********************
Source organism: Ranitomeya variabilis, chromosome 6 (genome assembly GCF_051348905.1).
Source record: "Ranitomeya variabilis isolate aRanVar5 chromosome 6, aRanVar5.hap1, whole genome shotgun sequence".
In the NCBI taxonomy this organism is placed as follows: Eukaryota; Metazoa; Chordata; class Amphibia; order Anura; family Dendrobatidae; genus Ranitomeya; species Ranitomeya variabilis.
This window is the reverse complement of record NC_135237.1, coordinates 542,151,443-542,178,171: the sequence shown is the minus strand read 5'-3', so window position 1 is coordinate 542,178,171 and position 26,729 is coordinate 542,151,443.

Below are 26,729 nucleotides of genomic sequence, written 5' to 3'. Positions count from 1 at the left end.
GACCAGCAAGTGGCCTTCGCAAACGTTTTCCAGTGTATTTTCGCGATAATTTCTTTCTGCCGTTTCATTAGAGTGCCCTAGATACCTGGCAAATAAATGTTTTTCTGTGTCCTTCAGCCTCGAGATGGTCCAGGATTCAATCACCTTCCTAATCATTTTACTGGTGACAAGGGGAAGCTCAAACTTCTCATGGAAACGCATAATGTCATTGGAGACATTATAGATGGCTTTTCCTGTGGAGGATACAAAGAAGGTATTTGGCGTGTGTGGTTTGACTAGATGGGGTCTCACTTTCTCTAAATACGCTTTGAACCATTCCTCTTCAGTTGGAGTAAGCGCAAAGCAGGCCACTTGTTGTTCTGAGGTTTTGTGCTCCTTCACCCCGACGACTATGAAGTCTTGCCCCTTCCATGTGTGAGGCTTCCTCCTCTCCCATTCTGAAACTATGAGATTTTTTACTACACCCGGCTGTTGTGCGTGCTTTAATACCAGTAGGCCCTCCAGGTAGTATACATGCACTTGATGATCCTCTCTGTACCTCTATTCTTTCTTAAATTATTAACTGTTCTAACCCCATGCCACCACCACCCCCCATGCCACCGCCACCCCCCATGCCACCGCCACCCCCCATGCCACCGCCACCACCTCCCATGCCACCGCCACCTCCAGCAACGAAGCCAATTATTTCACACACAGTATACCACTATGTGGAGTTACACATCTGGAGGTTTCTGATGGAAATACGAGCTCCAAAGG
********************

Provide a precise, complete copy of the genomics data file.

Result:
Source organism: Ranitomeya variabilis, chromosome 6 (genome assembly GCF_051348905.1).
Source record: "Ranitomeya variabilis isolate aRanVar5 chromosome 6, aRanVar5.hap1, whole genome shotgun sequence".
In the NCBI taxonomy this organism is placed as follows: Eukaryota; Metazoa; Chordata; class Amphibia; order Anura; family Dendrobatidae; genus Ranitomeya; species Ranitomeya variabilis.
This window is the reverse complement of record NC_135237.1, coordinates 542,151,443-542,178,171: the sequence shown is the minus strand read 5'-3', so window position 1 is coordinate 542,178,171 and position 26,729 is coordinate 542,151,443.

Below are 26,729 nucleotides of genomic sequence, written 5' to 3'. Positions count from 1 at the left end.
GACCAGCAAGTGGCCTTCGCAAACGTTTTCCAGTGTATTTTCGCGATAATTTCTTTCTGCCGTTTCATTAGAGTGCCCTAGATACCTGGCAAATAAATGTTTTTCTGTGTCCTTCAGCCTCGAGATGGTCCAGGATTCAATCACCTTCCTAATCATTTTACTGGTGACAAGGGGAAGCTCAAACTTCTCATGGAAACGCATAATGTCATTGGAGACATTATAGATGGCTTTTCCTGTGGAGGATACAAAGAAGGTATTTGGCGTGTGTGGTTTGACTAGATGGGGTCTCACTTTCTCTAAATACGCTTTGAACCATTCCTCTTCAGTTGGAGTAAGCGCAAAGCAGGCCACTTGTTGTTCTGAGGTTTTGTGCTCCTTCACCCCGACGACTATGAAGTCTTGCCCCTTCCATGTGTGAGGCTTCCTCCTCTCCCATTCTGAAACTATGAGATTTTTTACTACACCCGGCTGTTGTGCGTGCTTTAATACCAGTAGGCCCTCCAGGTAGTATACATGCACTTGATGATCCTCTCTGTACCTCTATTCTTTCTTAAATTATTAACTGTTCTAACCCCATGCCACCACCACCCCCCATGCCACCGCCACCCCCCATGCCACCGCCACCCCCCATGCCACCGCCACCACCTCCCATGCCACCGCCACCTCCAGCAACGAAGCCAATTATTTCACACACAGTATACCACTATGTGGAGTTACACATCTGGAGGTTTCTGATGGAAATACGAGCTCCAAAGG